Papers C18 "Heuristics for Area Minimization in LUT-Based FPGA Technology Mapping and journal paper J4 with the same title describe a novel technology mapping algorithm called IMap. At the time of publication this algorithm produced best-in-class results compared to other technology mapping algorithms. Other related papers in this area include C12 "Timing-Driven Functional Decomposition for FPGAs, C4 "BddCut: Towards Scalable Symbolic Cut Enumeration, C15 "FPGA Logic Synthesis using Quantified Boolean Satisfiability, C31 "Technology Mapping Issues for an FPGA with Lookup Tables and PLA-like blocks, and C32 "Technology Mapping for Large CPLDs. Also, paper C15 "FPGA Logic Synthesis using Quantified Boolean Satisfiability and journal paper J2 "FPGA PLB Architecture Evaluation and Area Optimization Techniques using Boolean Satisfiability provide in unique and interesting approach to mapping circuits into FPGA logic blocks by using Boolean satisfy ability.
A number of novel results for physical synthesis for FPGAs have been published, including C21 "Using Logic Duplication to Improve Performance in FPGAs, C28 "Constrained Clock Shifting for Field Programmable Gate Arrayse, C22 "An Area-Efficient Timing-Closure Technique for FPGAs using Shannon.s Expansion, C19 "Post-Placement Functional Decomposition for FPGAs, C11 "Incremental Retiming for FPGA Physical Synthesis, C10 "Two-Stage Physical Synthesis for FPGAs, C9 "Difficulty of Predicting Interconnect Delay in a Timing Driven FPGA CAD Flow, and the journal paper J3 "Predicting Interconnect Delay for Physical Synthesis in an FPGA CAD Flow. Variants of some of the algorithms described in these papers have been implemented in the Quartus II commercial CAD tool, as part of the research group that I lead in the Altera Toronto Technology Center.
Papers C26 "Incremental Placement for Layout-Driven Optimizations in FPGAs, C2 "Incremental Placement for Structured ASICs using the Transportation Problem, and the submitted journal paper JS1 Incremental Placement Techniques for FPGAs and Structured ASICs provide the first known publications which addressed the incremental placement problem; this problem involves using a post-processing step to improve placement quality, usually in a CAD flow that includes physical synthesis. Another placement oriented paper is provided in C27 "Integrated Retiming and Placement for Field Programmable Gate Arrays, which shows how timing results can be improved by making a placement algorithm aware of retiming possibilities.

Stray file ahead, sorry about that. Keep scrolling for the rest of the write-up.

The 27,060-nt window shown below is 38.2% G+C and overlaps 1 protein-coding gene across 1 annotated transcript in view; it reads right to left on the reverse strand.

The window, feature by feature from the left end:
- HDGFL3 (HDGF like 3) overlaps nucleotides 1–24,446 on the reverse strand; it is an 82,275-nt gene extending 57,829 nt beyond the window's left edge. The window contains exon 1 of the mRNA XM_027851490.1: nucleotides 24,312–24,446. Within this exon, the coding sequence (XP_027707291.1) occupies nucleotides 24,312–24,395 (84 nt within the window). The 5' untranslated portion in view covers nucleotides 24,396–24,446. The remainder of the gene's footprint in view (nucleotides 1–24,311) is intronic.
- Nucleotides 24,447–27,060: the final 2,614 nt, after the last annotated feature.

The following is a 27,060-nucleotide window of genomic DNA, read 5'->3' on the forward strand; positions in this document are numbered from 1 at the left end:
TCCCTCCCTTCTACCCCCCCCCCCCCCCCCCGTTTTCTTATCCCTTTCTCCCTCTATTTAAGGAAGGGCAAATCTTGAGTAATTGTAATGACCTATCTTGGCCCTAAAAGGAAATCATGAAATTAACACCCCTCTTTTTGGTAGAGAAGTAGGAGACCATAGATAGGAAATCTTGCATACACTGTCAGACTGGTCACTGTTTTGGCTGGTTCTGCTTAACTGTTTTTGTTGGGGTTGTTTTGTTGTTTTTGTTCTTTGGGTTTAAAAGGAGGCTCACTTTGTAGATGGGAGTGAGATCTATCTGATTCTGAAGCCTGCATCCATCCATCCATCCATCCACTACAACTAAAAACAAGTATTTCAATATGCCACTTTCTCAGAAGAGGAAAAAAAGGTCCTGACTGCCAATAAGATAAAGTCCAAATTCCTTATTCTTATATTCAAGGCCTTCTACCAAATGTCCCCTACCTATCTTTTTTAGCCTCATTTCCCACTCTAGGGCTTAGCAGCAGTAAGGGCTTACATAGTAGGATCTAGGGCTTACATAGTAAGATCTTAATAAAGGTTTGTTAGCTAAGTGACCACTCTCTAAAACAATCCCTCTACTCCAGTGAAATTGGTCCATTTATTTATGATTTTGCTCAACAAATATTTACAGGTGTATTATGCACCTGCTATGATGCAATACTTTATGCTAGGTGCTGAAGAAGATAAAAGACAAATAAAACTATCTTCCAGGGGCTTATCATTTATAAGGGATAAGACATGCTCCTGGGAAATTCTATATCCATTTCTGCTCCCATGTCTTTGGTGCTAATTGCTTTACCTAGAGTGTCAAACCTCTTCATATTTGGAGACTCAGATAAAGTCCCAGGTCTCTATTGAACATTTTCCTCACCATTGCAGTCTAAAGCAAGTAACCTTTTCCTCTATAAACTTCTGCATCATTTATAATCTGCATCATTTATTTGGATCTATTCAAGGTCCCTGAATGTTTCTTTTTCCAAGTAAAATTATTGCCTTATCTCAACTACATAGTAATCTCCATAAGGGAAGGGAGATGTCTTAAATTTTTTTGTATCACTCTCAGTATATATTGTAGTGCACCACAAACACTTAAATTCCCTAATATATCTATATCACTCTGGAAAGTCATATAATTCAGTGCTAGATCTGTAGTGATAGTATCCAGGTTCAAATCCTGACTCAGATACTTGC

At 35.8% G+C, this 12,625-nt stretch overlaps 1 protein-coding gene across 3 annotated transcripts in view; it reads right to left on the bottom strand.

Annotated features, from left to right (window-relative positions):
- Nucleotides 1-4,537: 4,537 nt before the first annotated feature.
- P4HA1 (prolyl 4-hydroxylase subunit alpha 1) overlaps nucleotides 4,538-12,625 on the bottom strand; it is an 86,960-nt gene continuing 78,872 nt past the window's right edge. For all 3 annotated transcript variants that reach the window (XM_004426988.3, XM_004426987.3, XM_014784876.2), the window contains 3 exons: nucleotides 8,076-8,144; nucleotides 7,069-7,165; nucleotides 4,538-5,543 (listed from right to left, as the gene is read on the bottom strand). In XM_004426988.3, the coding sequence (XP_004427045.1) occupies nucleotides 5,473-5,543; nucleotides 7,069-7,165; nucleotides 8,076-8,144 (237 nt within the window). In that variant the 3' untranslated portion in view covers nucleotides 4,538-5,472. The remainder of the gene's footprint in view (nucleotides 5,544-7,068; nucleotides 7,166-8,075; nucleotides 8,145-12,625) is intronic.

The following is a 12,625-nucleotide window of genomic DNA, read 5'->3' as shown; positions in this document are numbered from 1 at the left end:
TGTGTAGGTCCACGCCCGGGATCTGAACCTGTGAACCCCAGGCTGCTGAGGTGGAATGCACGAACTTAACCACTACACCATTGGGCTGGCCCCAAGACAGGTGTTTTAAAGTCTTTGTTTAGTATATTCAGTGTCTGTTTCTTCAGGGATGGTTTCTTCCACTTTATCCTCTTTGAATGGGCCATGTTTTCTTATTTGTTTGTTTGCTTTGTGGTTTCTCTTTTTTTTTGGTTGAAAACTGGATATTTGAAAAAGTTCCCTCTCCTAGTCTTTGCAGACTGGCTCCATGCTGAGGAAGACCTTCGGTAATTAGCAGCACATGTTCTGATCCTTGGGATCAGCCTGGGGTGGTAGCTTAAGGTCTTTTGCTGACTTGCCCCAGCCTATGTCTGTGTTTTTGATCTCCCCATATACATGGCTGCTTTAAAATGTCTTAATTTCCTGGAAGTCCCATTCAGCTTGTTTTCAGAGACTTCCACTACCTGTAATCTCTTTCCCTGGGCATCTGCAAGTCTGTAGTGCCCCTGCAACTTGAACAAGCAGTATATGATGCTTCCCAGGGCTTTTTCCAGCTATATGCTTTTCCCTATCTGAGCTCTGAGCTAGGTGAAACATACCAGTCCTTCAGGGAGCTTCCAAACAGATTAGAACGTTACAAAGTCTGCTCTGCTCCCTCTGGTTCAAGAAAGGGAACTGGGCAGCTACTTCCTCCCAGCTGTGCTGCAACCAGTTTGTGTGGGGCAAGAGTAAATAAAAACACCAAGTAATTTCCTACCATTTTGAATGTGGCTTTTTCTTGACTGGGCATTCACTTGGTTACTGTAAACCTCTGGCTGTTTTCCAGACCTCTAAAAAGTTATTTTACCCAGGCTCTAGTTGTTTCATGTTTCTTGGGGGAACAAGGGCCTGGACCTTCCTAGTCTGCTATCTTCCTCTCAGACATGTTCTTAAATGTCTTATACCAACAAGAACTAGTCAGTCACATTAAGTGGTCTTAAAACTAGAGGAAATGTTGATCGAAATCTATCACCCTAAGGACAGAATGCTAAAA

The study described in paper C3 "Using Negative Edge Triggered FFs to Reduce Glitching Power in FPGA Circuits presents a novel and powerful way of estimating where glitches occur in FPGA circuits, and gives an algorithm that can be used to reduce the power dissipation due to these glitches.
Papers C33 "The Design and Implementation of the NUMAchine Multiprocessor, C30 "The NUMAchine Multiprocessor and C37 "Experience in Designing a Large-scale Multiprocessor using Field-Programmable Devices and Advanced CAD Tools describe experiences in building practical circuits with FPGA devices. These papers describe the new machine multiprocessor, which is a large-scale shared memory multiprocessor designed and constructed at the University of Toronto. Finally, papers C6 "A Multithreaded Soft Processor for SoPC Area Reduction and C17 "Experiences with Soft-Core Processor Design describes a soft processor for implementation on an FPGA.
Ongoing research directions I continue to be interested in advancing the state of the art in the synthesis and physical synthesis areas, as indicated by recent papers. Also, with the recent release of open specifications that allow the connection of FPGA chips to both Intel and AMD modern processors, FPGA-based coprocessing is becoming increasingly promising. A key innovation needed to leverage this technology across the board-base is a tool flow that allows software programmers, as opposed to hardware designers, to access the FPGA devices. I am interested in a number of research aspects related to this area, and intend to pursue related research directions.